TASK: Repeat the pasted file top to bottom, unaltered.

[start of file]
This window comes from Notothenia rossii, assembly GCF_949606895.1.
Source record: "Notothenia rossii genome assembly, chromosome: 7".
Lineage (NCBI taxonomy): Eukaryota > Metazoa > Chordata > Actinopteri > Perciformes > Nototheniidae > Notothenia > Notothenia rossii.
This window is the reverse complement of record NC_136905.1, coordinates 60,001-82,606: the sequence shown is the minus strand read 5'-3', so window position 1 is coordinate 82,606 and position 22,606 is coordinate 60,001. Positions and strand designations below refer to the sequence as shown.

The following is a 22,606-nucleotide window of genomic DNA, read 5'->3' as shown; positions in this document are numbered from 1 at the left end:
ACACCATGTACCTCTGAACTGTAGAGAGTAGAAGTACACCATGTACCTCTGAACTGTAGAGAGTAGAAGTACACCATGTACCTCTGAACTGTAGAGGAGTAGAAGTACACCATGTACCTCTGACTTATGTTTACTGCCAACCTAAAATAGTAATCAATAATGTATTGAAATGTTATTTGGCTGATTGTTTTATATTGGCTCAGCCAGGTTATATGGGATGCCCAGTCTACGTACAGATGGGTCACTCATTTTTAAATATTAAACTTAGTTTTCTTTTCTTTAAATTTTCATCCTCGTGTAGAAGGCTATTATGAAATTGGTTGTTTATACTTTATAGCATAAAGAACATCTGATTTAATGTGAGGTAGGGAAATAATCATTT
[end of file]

This window comes from Notothenia rossii, assembly GCF_949606895.1.
Source record: "Notothenia rossii genome assembly, chromosome: 7".
Lineage (NCBI taxonomy): Eukaryota > Metazoa > Chordata > Actinopteri > Perciformes > Nototheniidae > Notothenia > Notothenia rossii.
This window is the reverse complement of record NC_136905.1, coordinates 60,001-82,606: the sequence shown is the minus strand read 5'-3', so window position 1 is coordinate 82,606 and position 22,606 is coordinate 60,001. Positions and strand designations below refer to the sequence as shown.

The following is a 22,606-nucleotide window of genomic DNA, read 5'->3' as shown; positions in this document are numbered from 1 at the left end:
ACACCATGTACCTCTGAACTGTAGAGAGTAGAAGTACACCATGTACCTCTGAACTGTAGAGAGTAGAAGTACACCATGTACCTCTGAACTGTAGAGGAGTAGAAGTACACCATGTACCTCTGACTTATGTTTACTGCCAACCTAAAATAGTAATCAATAATGTATTGAAATGTTATTTGGCTGATTGTTTTATATTGGCTCAGCCAGGTTATATGGGATGCCCAGTCTACGTACAGATGGGTCACTCATTTTTAAATATTAAACTTAGTTTTCTTTTCTTTAAATTTTCATCCTCGTGTAGAAGGCTATTATGAAATTGGTTGTTTATACTTTATAGCATAAAGAACATCTGATTTAATGTGAGGTAGGGAAATAATCATTT